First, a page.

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Relationship: 1982


The title of the KER should clearly define the two KEs being considered and the sequential relationship between them (i.e., which is upstream and which is downstream). Consequently all KER titles take the form “upstream KE leads to downstream KE”.  More help

Energy Deposition leads to Increase, Chromosomal aberrations

Upstream event
Upstream event in the Key Event Relationship. On the KER page, clicking on the Event name under Upstream Relationship will bring the user to that individual KE page. More help
Downstream event
Downstream event in the Key Event Relationship. On the KER page, clicking on the Event name under Upstream Relationship will bring the user to that individual KE page. More help

Key Event Relationship Overview

The utility of AOPs for regulatory application is defined, to a large extent, by the confidence and precision with which they facilitate extrapolation of data measured at low levels of biological organisation to predicted outcomes at higher levels of organisation and the extent to which they can link biological effect measurements to their specific causes. Within the AOP framework, the predictive relationships that facilitate extrapolation are represented by the KERs. Consequently, the overall WoE for an AOP is a reflection in part, of the level of confidence in the underlying series of KERs it encompasses. Therefore, describing the KERs in an AOP involves assembling and organising the types of information and evidence that defines the scientific basis for inferring the probable change in, or state of, a downstream KE from the known or measured state of an upstream KE. More help

AOPs Referencing Relationship

This table is automatically generated upon addition of a KER to an AOP. All of the AOPs that are linked to this KER will automatically be listed in this subsection. Clicking on the name of the AOP in the table will bring you to the individual page for that AOP. More help
AOP Name Adjacency Weight of Evidence Quantitative Understanding Point of Contact Author Status OECD Status
Direct deposition of ionizing energy leading to lung cancer non-adjacent High High Vinita Chauhan (send email) Under development: Not open for comment. Do not cite EAGMST Under Review

Taxonomic Applicability

Select one or more structured terms that help to define the biological applicability domain of the KER. In general, this will be dictated by the more restrictive of the two KEs being linked together by the KER. Authors can indicate the relevant taxa for this KER in this subsection. The process is similar to what is described for KEs (see pages 30-31 and 37-38 of User Handbook) More help
Term Scientific Term Evidence Link
human Homo sapiens High NCBI
mouse Mus musculus High NCBI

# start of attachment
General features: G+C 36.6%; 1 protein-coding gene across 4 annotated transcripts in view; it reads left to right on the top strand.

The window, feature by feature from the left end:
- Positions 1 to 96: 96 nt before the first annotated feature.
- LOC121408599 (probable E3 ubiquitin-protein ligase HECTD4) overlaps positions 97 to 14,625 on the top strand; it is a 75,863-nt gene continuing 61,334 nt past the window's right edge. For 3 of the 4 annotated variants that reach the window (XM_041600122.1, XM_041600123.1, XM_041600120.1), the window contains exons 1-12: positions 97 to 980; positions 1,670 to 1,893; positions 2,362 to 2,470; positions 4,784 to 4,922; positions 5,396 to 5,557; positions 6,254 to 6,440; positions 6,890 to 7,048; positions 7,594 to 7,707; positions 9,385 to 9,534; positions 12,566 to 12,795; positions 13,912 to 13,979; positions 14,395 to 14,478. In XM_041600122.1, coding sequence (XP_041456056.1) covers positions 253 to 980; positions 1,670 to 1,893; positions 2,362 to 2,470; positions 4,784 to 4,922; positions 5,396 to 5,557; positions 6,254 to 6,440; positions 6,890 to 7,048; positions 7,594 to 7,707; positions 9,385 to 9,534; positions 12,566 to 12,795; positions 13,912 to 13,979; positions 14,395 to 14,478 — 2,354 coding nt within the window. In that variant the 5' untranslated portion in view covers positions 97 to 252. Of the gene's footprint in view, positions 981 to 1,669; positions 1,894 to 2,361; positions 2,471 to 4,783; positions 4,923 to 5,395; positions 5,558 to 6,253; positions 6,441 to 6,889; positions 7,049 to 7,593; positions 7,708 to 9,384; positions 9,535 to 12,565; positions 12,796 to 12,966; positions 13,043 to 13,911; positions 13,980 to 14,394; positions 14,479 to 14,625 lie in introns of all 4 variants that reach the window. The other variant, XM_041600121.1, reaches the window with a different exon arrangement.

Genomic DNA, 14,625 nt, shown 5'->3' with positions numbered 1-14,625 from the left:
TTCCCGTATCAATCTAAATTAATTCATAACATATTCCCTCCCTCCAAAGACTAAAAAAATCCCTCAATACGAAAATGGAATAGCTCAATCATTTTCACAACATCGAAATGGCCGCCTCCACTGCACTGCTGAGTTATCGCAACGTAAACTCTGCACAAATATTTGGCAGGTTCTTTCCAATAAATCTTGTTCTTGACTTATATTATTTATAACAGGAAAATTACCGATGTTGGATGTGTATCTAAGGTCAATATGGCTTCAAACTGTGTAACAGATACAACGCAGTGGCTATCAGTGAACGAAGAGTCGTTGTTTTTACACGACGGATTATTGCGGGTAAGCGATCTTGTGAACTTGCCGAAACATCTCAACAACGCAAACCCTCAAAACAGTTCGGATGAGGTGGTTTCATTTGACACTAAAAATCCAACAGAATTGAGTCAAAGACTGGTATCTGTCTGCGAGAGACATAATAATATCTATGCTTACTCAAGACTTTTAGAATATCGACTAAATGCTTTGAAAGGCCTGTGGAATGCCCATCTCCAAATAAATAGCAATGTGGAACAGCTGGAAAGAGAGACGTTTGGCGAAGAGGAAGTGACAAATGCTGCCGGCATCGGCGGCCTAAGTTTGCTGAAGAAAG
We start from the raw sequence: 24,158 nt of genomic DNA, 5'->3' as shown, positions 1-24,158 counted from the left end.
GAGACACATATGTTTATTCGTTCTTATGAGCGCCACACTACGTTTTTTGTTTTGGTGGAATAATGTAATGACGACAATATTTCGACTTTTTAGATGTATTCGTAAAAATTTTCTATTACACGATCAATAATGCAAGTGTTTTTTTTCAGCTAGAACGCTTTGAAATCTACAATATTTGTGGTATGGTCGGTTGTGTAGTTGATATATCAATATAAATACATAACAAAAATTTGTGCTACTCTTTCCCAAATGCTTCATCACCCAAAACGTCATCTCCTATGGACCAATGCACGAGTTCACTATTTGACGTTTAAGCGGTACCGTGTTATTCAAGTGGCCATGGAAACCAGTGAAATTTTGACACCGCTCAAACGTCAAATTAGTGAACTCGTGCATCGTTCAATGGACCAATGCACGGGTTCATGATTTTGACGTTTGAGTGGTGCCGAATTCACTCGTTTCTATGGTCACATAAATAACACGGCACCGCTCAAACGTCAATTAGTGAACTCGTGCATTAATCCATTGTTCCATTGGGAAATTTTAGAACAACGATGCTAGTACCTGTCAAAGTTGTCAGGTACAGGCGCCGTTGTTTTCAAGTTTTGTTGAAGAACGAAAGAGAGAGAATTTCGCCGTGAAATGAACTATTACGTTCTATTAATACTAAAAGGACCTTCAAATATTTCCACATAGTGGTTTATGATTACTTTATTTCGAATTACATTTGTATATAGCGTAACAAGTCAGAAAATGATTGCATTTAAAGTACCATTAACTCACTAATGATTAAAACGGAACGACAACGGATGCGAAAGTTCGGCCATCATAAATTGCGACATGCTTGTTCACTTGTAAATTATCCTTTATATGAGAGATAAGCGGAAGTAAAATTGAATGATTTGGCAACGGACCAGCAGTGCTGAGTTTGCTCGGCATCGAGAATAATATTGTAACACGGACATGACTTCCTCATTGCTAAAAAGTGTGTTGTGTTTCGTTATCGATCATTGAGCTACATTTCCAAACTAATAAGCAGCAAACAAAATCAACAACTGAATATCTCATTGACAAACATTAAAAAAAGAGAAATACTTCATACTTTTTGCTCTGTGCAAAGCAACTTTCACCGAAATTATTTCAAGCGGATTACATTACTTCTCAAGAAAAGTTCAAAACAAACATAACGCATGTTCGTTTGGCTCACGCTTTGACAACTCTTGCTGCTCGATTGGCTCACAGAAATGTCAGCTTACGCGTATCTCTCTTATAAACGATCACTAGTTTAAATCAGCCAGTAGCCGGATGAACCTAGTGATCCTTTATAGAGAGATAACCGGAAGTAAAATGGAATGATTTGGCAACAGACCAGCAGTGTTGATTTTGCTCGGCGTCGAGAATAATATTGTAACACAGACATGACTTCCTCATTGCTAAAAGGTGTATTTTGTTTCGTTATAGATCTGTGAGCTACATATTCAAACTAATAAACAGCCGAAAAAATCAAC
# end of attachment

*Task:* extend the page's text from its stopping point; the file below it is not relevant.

rat Rattus norvegicus High NCBI

Sex Applicability

Authors can indicate the relevant sex for this KER in this subsection. The process is similar to what is described for KEs (see pages 31-32 of the User Handbook). More help
Sex Evidence
Unspecific High

Life Stage Applicability

Authors can indicate the relevant life stage for this KER in this subsection. The process is similar to what is described for KEs (see pages 31-32 of User Handbook). More help
Term Evidence
All life stages High

Key Event Relationship Description

Provide a brief, descriptive summation of the KER. While the title itself is fairly descriptive, this section can provide details that aren’t inherent in the description of the KEs themselves (see page 39 of the User Handbook). This description section can be viewed as providing the increased specificity in the nature of upstream perturbation (KEupstream) that leads to a particular downstream perturbation (KEdownstream), while allowing the KE descriptions to remain generalised so they can be linked to different AOPs. The description is also intended to provide a concise overview for readers who may want a brief summation, without needing to read through the detailed support for the relationship (covered below). Careful attention should be taken to avoid reference to other KEs that are not part of this KER, other KERs or other AOPs. This will ensure that the KER is modular and can be used by other AOPs. More help

Energy can be deposited on biomolecules from various forms of radiation in a randomized manner. Radiation with high linear energy transfer (LET) tends to produce more complex, dense structural damage than low LET radiation; both, however, can lead to detrimental damage within a cell (Hada and Georgakilas 2008; Okayasu 2012; Lorat et al. 2015; Nikitaki et al. 2016). The DNA is particularly susceptible to damage in the form of DNA strand breaks.  This damaged DNA can lead to aberrations/rearrangements in chromosomes and chromatids. Examples of chromosome-type aberrations include chromosome-type breaks, ring chromosomes, and dicentric chromosomes, while chromatid-type aberrations refer to chromatid-type breaks and chromatid exchanges (Hagmar et al. 2004; Bonassi et al. 2008). Other types of CAs that may occur in response to radiation include micronuclei (MN), nucleoplasmic bridges (NPBs), and copy number variants (CNVs). CAs may also be classified as stable aberrations (translocations, inversions, insertions and deletions) and unstable aberrations (dicentric chromosomes, acentric fragments, centric rings and MN) (Hunter and Muirhead 2009; Qian et al. 2016)

Evidence Supporting this KER